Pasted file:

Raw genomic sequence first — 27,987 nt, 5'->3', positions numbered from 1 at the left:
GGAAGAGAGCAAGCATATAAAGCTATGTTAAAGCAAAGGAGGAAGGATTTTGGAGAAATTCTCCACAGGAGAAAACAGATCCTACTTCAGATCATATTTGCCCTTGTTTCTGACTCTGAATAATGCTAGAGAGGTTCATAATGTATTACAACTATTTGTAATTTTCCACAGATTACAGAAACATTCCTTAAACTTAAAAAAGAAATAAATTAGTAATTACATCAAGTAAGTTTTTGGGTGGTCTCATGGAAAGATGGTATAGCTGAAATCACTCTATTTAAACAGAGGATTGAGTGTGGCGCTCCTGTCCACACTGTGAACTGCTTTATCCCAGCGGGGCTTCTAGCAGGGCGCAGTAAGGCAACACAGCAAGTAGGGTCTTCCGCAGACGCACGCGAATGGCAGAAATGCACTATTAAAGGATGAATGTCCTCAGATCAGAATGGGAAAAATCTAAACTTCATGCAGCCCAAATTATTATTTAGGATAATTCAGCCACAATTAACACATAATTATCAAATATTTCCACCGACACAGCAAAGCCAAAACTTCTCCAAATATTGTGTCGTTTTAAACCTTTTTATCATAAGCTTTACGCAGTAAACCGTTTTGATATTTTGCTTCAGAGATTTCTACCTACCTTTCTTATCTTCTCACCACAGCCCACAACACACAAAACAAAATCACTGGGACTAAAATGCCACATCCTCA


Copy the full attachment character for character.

Raw genomic sequence first — 27,987 nt, 5'->3', positions numbered from 1 at the left:
GGAAGAGAGCAAGCATATAAAGCTATGTTAAAGCAAAGGAGGAAGGATTTTGGAGAAATTCTCCACAGGAGAAAACAGATCCTACTTCAGATCATATTTGCCCTTGTTTCTGACTCTGAATAATGCTAGAGAGGTTCATAATGTATTACAACTATTTGTAATTTTCCACAGATTACAGAAACATTCCTTAAACTTAAAAAAGAAATAAATTAGTAATTACATCAAGTAAGTTTTTGGGTGGTCTCATGGAAAGATGGTATAGCTGAAATCACTCTATTTAAACAGAGGATTGAGTGTGGCGCTCCTGTCCACACTGTGAACTGCTTTATCCCAGCGGGGCTTCTAGCAGGGCGCAGTAAGGCAACACAGCAAGTAGGGTCTTCCGCAGACGCACGCGAATGGCAGAAATGCACTATTAAAGGATGAATGTCCTCAGATCAGAATGGGAAAAATCTAAACTTCATGCAGCCCAAATTATTATTTAGGATAATTCAGCCACAATTAACACATAATTATCAAATATTTCCACCGACACAGCAAAGCCAAAACTTCTCCAAATATTGTGTCGTTTTAAACCTTTTTATCATAAGCTTTACGCAGTAAACCGTTTTGATATTTTGCTTCAGAGATTTCTACCTACCTTTCTTATCTTCTCACCACAGCCCACAACACACAAAACAAAATCACTGGGACTAAAATGCCACATCCTCA